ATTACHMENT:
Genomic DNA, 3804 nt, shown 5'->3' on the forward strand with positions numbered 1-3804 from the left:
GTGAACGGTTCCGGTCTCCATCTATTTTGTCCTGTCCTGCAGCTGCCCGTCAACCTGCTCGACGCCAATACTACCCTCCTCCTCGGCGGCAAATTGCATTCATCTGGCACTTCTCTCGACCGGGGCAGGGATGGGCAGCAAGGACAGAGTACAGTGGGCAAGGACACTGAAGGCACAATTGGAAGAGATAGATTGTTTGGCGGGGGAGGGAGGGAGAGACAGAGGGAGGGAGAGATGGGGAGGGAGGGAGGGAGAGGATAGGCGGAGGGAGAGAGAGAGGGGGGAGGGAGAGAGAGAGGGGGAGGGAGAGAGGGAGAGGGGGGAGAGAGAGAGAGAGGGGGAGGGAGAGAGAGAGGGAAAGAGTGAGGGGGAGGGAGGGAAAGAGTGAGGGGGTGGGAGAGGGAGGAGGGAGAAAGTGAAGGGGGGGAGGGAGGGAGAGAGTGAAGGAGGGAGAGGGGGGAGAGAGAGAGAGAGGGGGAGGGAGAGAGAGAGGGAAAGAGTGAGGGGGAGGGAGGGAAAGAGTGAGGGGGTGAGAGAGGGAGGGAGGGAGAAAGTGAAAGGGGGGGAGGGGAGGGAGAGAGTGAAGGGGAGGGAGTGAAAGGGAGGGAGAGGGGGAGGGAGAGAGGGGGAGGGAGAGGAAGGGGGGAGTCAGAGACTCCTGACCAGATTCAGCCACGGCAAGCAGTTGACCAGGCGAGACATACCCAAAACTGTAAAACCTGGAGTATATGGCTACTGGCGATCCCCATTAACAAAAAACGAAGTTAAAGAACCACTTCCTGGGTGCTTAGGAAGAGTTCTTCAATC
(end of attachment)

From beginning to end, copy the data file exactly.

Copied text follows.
Genomic DNA, 3804 nt, shown 5'->3' on the forward strand with positions numbered 1-3804 from the left:
GTGAACGGTTCCGGTCTCCATCTATTTTGTCCTGTCCTGCAGCTGCCCGTCAACCTGCTCGACGCCAATACTACCCTCCTCCTCGGCGGCAAATTGCATTCATCTGGCACTTCTCTCGACCGGGGCAGGGATGGGCAGCAAGGACAGAGTACAGTGGGCAAGGACACTGAAGGCACAATTGGAAGAGATAGATTGTTTGGCGGGGGAGGGAGGGAGAGACAGAGGGAGGGAGAGATGGGGAGGGAGGGAGGGAGAGGATAGGCGGAGGGAGAGAGAGAGGGGGGAGGGAGAGAGAGAGGGGGAGGGAGAGAGGGAGAGGGGGGAGAGAGAGAGAGAGGGGGAGGGAGAGAGAGAGGGAAAGAGTGAGGGGGAGGGAGGGAAAGAGTGAGGGGGTGGGAGAGGGAGGAGGGAGAAAGTGAAGGGGGGGAGGGAGGGAGAGAGTGAAGGAGGGAGAGGGGGGAGAGAGAGAGAGAGGGGGAGGGAGAGAGAGAGGGAAAGAGTGAGGGGGAGGGAGGGAAAGAGTGAGGGGGTGAGAGAGGGAGGGAGGGAGAAAGTGAAAGGGGGGGAGGGGAGGGAGAGAGTGAAGGGGAGGGAGTGAAAGGGAGGGAGAGGGGGAGGGAGAGAGGGGGAGGGAGAGGAAGGGGGGAGTCAGAGACTCCTGACCAGATTCAGCCACGGCAAGCAGTTGACCAGGCGAGACATACCCAAAACTGTAAAACCTGGAGTATATGGCTACTGGCGATCCCCATTAACAAAAAACGAAGTTAAAGAACCACTTCCTGGGTGCTTAGGAAGAGTTCTTCAATC